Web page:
|Keywords (Extracted from title, table of contents and abstract of thesis)
steroids, microorganisms, bioactive steroids, biotransformation, microbial transformations, bioactivities, inhibitory activities, anti-inflammatory activity
The work embodied in this dissertation comprises on three parts. Part-A describes the microbial transformations of five bioactive steroids, i.e., mesterolone (70), 17a-ethynyl-17B-hydroxy-4-androsten-3-one (81), 17a-ethyl-17B-hydroxy-4-androsten-3-one (82), cortisol (8) and (+)-androst-4-ene-3, 17-dione (4). Part-B describes the biotransformation of a seaquiterpene cedryl acetate (100). Part-C describes the bioactivities of substrates 70, 81, 82, 8, 4 and 100 and their microbial and chemical derivatives. It is further divided into two parts. Part C-1 explains the inhibitory activities of microbial and chemical derivatives of starting materials 81, 82, 8, 4 and 100 against the enzymes tyrosinase, prolyl endopoptidase and a-glucosidase while Part-C-II deals with the anti-inflammatory activity of mesterolone (70) and its derivatives.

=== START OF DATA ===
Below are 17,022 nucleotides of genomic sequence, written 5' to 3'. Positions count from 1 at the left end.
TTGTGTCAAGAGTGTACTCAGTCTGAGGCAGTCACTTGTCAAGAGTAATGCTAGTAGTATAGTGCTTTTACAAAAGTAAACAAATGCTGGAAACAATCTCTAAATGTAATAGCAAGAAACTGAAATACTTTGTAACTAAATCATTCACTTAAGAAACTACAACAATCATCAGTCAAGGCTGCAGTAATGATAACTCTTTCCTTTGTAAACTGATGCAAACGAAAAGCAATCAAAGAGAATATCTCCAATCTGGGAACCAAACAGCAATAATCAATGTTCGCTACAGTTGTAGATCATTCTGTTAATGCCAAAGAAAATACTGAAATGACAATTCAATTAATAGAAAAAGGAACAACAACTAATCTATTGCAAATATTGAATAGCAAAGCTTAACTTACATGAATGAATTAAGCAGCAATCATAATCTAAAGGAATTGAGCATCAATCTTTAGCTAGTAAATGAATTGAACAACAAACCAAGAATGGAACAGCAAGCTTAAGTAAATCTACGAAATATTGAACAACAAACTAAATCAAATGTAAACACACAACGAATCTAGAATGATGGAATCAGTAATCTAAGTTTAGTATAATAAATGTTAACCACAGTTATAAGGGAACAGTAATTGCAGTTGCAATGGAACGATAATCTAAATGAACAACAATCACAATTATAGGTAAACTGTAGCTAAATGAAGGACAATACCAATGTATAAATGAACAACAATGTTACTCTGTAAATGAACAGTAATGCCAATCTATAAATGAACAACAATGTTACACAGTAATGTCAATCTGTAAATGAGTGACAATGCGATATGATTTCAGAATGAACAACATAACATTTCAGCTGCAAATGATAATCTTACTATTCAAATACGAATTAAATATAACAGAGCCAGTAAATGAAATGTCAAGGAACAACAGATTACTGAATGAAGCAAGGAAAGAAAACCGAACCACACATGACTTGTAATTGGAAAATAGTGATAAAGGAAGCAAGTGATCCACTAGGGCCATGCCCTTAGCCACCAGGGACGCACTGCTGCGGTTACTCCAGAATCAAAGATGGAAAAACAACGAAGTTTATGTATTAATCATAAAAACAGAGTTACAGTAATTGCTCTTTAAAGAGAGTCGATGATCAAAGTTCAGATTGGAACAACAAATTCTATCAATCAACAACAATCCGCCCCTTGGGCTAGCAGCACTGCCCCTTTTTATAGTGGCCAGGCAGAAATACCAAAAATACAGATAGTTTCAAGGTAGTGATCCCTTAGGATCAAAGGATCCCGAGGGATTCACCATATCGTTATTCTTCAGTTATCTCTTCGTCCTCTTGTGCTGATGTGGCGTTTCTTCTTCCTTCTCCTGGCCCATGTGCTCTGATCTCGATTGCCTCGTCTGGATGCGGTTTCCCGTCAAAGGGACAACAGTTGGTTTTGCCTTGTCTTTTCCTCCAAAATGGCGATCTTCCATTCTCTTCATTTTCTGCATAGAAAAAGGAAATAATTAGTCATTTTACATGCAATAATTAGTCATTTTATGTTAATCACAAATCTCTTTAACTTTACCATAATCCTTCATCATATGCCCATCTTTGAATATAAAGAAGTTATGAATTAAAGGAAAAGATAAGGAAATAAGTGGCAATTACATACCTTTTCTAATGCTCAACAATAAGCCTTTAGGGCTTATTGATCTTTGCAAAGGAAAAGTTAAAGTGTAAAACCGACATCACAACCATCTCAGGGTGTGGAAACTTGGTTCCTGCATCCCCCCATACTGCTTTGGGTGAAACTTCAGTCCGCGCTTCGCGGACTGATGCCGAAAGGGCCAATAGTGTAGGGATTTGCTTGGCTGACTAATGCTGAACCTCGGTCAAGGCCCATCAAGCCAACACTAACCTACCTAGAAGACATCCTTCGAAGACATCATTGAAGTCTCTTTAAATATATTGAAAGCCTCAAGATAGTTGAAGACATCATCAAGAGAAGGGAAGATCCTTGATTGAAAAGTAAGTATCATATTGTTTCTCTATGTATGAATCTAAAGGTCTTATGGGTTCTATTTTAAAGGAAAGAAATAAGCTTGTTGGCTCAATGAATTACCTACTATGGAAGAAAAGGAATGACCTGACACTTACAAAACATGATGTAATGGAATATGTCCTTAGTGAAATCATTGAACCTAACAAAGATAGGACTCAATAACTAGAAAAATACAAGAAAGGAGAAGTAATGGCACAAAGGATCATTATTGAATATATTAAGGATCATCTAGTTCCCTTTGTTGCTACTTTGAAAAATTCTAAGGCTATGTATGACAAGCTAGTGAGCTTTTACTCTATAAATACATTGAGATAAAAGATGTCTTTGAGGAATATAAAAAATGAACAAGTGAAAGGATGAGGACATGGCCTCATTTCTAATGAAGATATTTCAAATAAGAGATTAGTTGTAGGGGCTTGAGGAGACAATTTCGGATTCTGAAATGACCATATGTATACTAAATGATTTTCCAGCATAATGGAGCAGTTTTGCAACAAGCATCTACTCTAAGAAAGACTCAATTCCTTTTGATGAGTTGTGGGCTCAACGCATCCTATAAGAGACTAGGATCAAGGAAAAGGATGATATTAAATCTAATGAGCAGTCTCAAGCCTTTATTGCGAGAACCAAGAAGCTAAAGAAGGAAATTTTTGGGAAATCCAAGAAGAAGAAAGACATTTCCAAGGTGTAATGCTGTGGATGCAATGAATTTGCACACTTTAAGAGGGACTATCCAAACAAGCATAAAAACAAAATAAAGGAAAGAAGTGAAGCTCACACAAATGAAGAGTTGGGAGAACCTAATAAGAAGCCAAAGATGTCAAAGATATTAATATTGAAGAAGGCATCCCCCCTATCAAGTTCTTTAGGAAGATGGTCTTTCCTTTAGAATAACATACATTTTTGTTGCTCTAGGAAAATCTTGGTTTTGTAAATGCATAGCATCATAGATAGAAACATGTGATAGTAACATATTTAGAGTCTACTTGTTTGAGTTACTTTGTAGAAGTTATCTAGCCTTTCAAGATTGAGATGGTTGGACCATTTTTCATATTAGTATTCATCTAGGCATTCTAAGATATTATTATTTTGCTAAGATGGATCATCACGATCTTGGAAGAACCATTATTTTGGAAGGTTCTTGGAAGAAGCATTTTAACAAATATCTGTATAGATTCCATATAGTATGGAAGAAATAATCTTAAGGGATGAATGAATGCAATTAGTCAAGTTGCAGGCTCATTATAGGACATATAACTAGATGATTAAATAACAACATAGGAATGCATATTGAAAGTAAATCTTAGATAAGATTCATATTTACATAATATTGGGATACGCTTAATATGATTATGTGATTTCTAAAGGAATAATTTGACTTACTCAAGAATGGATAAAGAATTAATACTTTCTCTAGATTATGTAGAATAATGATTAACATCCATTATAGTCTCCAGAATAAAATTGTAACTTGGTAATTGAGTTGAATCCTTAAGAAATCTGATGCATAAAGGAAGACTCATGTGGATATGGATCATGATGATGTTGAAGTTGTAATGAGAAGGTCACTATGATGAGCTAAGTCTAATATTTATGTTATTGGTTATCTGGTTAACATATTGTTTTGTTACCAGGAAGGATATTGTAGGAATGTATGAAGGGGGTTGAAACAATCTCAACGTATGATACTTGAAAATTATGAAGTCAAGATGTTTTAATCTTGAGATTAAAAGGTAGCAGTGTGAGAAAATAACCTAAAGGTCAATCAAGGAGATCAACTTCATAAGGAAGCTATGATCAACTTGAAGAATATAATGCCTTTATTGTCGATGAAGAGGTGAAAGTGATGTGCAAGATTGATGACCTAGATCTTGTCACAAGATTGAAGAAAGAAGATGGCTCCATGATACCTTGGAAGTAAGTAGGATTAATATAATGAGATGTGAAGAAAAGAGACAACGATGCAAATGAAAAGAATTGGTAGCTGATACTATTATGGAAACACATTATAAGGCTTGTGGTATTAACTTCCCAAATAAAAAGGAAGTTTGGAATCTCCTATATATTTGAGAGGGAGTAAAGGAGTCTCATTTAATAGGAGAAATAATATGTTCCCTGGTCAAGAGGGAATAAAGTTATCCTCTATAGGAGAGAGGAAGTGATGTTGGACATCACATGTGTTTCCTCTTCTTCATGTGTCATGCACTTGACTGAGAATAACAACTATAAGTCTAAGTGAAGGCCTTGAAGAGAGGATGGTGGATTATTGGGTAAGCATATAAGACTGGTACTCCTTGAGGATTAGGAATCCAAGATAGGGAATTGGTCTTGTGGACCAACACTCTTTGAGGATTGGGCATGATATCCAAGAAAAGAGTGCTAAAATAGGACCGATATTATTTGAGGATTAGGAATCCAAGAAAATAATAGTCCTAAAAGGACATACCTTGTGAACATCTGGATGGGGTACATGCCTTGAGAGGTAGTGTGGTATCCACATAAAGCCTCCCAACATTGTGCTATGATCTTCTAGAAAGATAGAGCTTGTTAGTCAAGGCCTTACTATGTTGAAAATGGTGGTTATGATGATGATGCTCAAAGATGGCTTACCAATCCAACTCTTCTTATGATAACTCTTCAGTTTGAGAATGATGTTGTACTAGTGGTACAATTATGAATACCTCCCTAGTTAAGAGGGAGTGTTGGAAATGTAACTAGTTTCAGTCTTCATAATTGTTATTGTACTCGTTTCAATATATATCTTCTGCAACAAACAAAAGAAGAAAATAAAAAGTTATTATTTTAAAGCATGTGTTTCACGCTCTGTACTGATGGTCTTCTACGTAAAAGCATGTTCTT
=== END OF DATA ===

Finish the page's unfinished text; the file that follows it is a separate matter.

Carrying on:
Part_A: This part of the thesis is mainly concerned with the structural modification and characterization of steroids through microorganisms. The transformed products were either new or previously reported in the literature. They were characterized by various sophisticated spectroscopic techniques available at this institute
Mesterolone (70), on incubation with cephalosporium aphidicola, Rhizopus stolonifer and Fusarium lini, afforded six new and three known metabolites namely methyl-5a-androstan-3, 17-dione (71), 3B, 17B-dihydroxy-1a-methyl-5a-androstane (72) 1a-methyl-androst-1-ene-3, 17-dionw (73). 15a-hydroxy-1a-methydroxy-1a-methyl-5a-androst-3-one (77), 11a, 17B-dihydroxy-1a-methyl-5a-androstan-3-one (78) 15a, 17B-dihyroxy-1a-methyl-5a-androstane-3-one (79) and 15a, 17B-dihydroxy-1a-methyl-androst-1-en-3-one (80)